Alaska - One Last Grizzly (DIY)
Bear Hunting Magazine|January - February 2021
NOTHING LASTS FOREVER, BUT THE AUTHOR HAS HAD A HECK OF A RUN ON ARCTIC GRIZZLY
Paul Atkins

It was a long shot, especially through sleepy eyes and the not so comfortable place I was sitting. I just couldn’t get settled. It was cold too. The early morning chill was abnormal for August, more so than the previous year where t-shirts and shorts were the norm. The big bear swimming on the other side of the river didn’t seem to mind though and he wasn’t really paying that much attention to me or my buddy Lew anyway. I eased the safety off, guessed the distance and squeezed.

The river was shallow this year, more so than I’ve seen in a long time, maybe ever. The mighty Noatak had changed, and the further north we went even more so. The current had pushed sandbars to new locations, flattened out others and those places where we once could go easily, had disappeared. There were moments when I thought we would have to turn back, but then Lew would find a narrow channel and squeeze the boat through with barely enough clearance. It was like trying to put a puzzle together without all the pieces.

As we pushed on, I started having doubts that we would ever make it to our bear camp this year, I mean the original bear camp, up on the Eli River. The one I’ve written so much about before. The place where we’ve been going for several years; the place where dreams were made and big bears visited like the plague. It saddened me actually, that I might not get to see the Eli again or at least get a chance to hunt its game rich banks once more.

Sadly, I was right, we didn’t make it to the Eli. We came up short even after numerous tries. The channel had changed and the places we needed to travel weren’t possible, the water just wasn’t deep enough to make it. I worried about Lew’s prop and the abuse it was taking. We would get going only to have the gravel bottom grind us to halt. We actually got high centered once and I had to get out and push us back into the deeper stuff. It was frustrating for the both of us.

Accepting our fate, we drifted back down to a nice sand bar that was acceptable, but not ideal. It would have to do for this trip, as long as the water didn’t get any shallower and we could make it out on Sunday. It wasn’t far from the promise of fish and bears at our old camp, maybe a couple of miles, but it still wasn’t the same. The river was wider here, and the splash of big chum were not as frequent as they would have been in the narrow stretch of the Eli where we usually went. Bear tracks, however, were everywhere, which made us smile, giving us hope that it wouldn’t be long before we had a big bear hide stretched out on the gravel bank.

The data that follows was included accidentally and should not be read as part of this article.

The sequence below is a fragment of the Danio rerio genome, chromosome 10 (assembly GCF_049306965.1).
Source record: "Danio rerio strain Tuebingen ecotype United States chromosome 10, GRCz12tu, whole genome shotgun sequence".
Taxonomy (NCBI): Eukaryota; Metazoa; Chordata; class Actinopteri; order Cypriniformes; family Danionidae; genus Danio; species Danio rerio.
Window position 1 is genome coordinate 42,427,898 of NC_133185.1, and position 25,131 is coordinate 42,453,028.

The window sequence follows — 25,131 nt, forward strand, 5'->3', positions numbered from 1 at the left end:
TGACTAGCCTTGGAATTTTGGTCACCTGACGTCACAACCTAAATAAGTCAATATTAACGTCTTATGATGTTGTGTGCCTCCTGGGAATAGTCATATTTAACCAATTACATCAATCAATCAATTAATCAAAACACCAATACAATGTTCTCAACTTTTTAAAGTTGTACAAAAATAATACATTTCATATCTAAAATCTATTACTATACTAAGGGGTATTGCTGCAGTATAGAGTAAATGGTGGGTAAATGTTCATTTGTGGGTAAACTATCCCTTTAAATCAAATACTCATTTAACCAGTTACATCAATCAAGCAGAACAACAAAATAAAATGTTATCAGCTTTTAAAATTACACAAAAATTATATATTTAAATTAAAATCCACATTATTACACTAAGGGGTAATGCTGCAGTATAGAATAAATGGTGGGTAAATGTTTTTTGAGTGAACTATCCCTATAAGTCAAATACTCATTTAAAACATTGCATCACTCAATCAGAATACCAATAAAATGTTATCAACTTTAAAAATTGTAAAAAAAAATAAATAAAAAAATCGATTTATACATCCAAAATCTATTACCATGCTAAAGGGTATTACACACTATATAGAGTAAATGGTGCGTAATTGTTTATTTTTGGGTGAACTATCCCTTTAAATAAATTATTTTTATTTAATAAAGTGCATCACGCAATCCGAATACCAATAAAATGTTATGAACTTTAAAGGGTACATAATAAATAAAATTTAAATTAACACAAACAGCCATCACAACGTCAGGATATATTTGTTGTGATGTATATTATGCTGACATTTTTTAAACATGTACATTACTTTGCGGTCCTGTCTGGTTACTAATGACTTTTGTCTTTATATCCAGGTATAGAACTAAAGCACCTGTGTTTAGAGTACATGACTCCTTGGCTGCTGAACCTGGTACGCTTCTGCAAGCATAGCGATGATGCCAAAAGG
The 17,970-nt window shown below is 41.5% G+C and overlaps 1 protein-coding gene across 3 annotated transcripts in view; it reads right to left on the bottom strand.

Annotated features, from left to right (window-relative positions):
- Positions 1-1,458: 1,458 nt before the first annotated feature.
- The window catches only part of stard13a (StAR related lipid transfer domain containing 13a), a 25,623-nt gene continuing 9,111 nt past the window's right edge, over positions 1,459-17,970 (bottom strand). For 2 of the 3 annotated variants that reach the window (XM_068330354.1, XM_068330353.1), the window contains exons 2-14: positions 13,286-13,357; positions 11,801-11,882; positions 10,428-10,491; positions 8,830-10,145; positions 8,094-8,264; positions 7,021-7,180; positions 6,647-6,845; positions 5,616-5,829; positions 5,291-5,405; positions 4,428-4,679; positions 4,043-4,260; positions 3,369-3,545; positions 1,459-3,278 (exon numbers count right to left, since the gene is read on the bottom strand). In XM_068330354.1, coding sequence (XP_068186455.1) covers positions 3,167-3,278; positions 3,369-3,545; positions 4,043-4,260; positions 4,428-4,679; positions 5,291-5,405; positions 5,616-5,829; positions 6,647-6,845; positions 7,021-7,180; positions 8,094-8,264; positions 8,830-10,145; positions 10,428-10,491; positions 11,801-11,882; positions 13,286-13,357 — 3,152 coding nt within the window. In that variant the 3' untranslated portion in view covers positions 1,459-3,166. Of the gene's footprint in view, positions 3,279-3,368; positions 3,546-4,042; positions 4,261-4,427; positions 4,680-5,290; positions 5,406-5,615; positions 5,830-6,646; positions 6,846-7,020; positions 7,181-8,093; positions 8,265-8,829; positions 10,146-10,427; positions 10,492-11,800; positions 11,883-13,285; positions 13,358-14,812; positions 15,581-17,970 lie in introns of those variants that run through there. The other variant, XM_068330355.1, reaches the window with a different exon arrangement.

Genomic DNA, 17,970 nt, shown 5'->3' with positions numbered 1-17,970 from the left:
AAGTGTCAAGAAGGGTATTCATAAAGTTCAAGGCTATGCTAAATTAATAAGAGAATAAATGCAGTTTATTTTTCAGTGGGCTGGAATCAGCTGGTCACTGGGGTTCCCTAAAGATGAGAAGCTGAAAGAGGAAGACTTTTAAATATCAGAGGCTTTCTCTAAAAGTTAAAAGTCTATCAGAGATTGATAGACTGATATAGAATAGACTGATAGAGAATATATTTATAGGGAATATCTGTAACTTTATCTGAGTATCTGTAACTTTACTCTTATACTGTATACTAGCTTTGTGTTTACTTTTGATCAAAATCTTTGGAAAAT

As dark approached, we set camp, pulling out the old green tent and commenced to pounding stakes into the hard gravel and sand. For a change rain wasn’t in the forecast, but like I’ve said you can never count on the weatherman. We gathered a good supply of wood that seemed to be everywhere and started a fire. Lew set-up our kitchen and then we sat down for a delicious MRE and a few drinks. We both knew that we would have company very soon.

Our company would be bears, and it wasn’t long before we could hear the tell-tale sign that our guests had arrived. Splashing and forging the water for fish, the silhouette across the river was unmistakable. He looked big, but they all do when you first see them. The late hour and impending cloud cover didn’t help in the darker than normal conditions, so it was really hard to tell how big for sure. We could have taken a shot, but it would have been iffy at best and I didn’t really feel like rummaging through the dark in search of death. So, we sat and watched the big guy work the bank in search of an easy meal. It wasn’t long before two more bears came out a little further north. I looked at Lew and started to say something, but didn’t, we both knew it was going to be a long night.

As the last of the driftwood burned to embers, we decided to head to the tent and crawl in for the night. I carefully checked my pistol and also my rifle, making sure they were ready in case we were attacked. It was good to stretch out in the sleeping bag and the sleeping pad was nice too, even though I hate both and can never sleep comfortably no matter the circumstances.

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